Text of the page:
A Reader’s Guide to Book Awards
Here are the major book awards for mysteries and thrillers—and what they mean
If you’ve been to your favorite author’s website or read through their bio, you might have noticed the mention of an award or two. Good for them! But where do these awards come from? Who gives them, and what do they mean? Here’s a list of some of the most prestigious awards presented to the well-deserving authors of books, short stories, and works of nonfiction in the mystery and thriller genres.
Named after Edgar Allan Poe, the Edgar is arguably the most prestigious award in the mystery genre. Just snagging a nomination wins an author career-long bragging rights. First presented in 1946, the Edgars span books, short stories, television, and non-fiction. Within books, the award recognizes fiction in a range of categories, including adult, young adult, and juvenile, as well as nonfiction. Special awards include the Robert L. Fish and Mary Higgins Clark awards. Award decisions are made by a committee of judges. Notable winners include Stephen King, Gillian Flynn, and Karin Slaughter.
Another highly prestigious award, the Macavity is named for the “mystery cat” of T.S. Eliot. These awards have been presented each year since 1987 by Mystery Readers International, the self-proclaimed largest organization of mystery readers in the world. Its members, which include fans, critics, writers, publishers, and editors, vote in five categories of fiction and non-fiction. Notable winners include Sue Grafton, Michael Connelly, and Tana French.
Bouchercon is an annual mystery convention held in honor of the mystery fiction critic and author Anthony Boucher. It’s attended by readers, authors, agents, publishers, and pretty much anyone who loves mystery and crime fiction. The Anthony Awards have been presented since 1986 in several categories, including novel, short story, and non-fiction. All Bouchercon attendees are invited to vote among the nominees. Notable winners include Michelle McNamara, Megan Abbott, and Stieg Larsson.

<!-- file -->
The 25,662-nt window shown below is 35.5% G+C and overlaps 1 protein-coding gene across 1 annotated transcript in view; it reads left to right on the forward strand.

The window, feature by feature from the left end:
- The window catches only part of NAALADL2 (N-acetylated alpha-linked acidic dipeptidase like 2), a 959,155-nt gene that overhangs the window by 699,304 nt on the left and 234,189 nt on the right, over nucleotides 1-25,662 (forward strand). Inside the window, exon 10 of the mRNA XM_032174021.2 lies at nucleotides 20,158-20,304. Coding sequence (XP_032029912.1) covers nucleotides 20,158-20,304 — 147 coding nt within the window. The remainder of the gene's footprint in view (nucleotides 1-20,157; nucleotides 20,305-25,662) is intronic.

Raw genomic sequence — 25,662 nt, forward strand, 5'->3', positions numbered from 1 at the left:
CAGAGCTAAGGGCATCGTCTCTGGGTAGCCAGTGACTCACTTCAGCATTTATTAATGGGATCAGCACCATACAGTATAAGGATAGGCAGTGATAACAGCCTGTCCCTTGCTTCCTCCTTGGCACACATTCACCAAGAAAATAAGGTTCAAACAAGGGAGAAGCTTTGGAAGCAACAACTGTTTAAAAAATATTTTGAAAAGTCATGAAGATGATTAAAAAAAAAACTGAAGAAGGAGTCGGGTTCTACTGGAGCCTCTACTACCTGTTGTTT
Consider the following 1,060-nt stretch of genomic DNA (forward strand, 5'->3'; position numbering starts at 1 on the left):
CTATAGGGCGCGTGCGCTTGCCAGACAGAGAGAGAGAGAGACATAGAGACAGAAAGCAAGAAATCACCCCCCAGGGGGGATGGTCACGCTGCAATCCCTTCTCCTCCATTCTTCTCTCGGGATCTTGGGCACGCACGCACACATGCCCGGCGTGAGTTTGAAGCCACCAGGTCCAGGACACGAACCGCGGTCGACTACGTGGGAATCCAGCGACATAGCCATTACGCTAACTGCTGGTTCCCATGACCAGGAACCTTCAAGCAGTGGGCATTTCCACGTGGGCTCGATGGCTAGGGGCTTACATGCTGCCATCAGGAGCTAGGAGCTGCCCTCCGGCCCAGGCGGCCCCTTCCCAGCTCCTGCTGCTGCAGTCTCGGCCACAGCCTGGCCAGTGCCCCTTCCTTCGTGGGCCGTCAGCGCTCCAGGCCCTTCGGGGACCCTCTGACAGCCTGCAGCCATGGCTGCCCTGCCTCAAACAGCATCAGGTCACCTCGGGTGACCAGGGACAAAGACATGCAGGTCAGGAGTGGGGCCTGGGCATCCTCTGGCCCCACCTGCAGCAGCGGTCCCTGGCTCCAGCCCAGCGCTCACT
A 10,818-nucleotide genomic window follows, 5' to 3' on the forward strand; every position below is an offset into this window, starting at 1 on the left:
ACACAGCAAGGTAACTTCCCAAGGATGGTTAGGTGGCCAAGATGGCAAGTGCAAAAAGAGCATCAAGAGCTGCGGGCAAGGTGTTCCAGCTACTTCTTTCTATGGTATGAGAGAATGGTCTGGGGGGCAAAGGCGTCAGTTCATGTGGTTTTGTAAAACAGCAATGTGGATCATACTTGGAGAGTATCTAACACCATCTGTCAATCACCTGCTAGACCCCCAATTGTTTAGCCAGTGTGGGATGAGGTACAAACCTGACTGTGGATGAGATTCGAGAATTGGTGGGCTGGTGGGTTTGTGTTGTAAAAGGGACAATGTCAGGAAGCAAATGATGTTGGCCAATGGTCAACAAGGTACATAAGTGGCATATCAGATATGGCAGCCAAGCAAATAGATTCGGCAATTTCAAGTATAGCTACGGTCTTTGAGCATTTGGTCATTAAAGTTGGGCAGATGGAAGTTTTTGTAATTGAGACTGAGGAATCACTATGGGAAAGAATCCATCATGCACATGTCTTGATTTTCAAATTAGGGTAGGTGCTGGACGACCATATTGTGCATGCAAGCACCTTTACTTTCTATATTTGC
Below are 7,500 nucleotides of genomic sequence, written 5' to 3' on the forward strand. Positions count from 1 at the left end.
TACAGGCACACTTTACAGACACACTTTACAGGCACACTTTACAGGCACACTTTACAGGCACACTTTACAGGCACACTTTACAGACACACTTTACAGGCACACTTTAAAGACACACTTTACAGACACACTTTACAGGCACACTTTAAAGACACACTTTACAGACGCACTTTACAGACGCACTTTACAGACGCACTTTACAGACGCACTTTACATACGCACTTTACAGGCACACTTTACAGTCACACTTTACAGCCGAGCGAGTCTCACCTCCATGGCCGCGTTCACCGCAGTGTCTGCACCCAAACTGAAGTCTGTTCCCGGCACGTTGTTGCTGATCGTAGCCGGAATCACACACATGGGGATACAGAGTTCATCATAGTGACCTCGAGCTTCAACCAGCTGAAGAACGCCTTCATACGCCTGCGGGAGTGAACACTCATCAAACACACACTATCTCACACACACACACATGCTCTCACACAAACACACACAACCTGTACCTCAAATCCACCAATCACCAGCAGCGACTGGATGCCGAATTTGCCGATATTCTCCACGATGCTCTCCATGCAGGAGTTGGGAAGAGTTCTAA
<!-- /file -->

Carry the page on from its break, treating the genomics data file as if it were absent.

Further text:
The fan convention Malice Domestic celebrates traditional mysteries in the style of the legendary Agatha Christie. In this subgenre, stories refrain from “explicit sex, excessive gore, or gratuitous violence.” The Agatha Awards, which were established in 1989, are presented annually in six categories across adult, children/young adult, and short stories. All attendees of the Malice Domestic conference may vote by secret ballot. Notable winners include Louise Penny, Barbara Neely, and Margaret Maron.
The International Thriller Writers (ITW) is an organization for professional thriller authors from around the world. Each year ITW recognizes excellence in the categories of adult and young adult fiction and short story. Winners are revealed at an annual gala banquet. Notable winners include Joyce Carol Oates, K. J. Howe, and Gregg Hurwitz.
Left Coast Crime is an annual mystery convention for mystery fans and authors, held in Western North America. The annual Lefty Awards are chosen by members of the convention with awards presented during the event. Notable winners include Brad Parks, Rhys Bowen, and Janet Evanovich.
First presented in 1982, the Shamus Awards recognize novels and short stories that focus on a private eye. To qualify, works must have a main character who is paid for investigative work but not employed by the government: think private investigators, lawyers, or reporters. Winners are determined by a panel of a dozen judges. Notable winners include Walter Mosley, Harlan Coben, and Rick Riordan.
The Wolfe Pack is a forum to discuss and enjoy the Nero Wolfe books by Rex Stout. The Nero Award has been presented each year since 1979 for a mystery written in the tradition of the Nero Wolfe stories. A single winner each year is determined by a reading committee. Notable winners include Lee Child, Martha Grimes, and Sharyn McCrumb.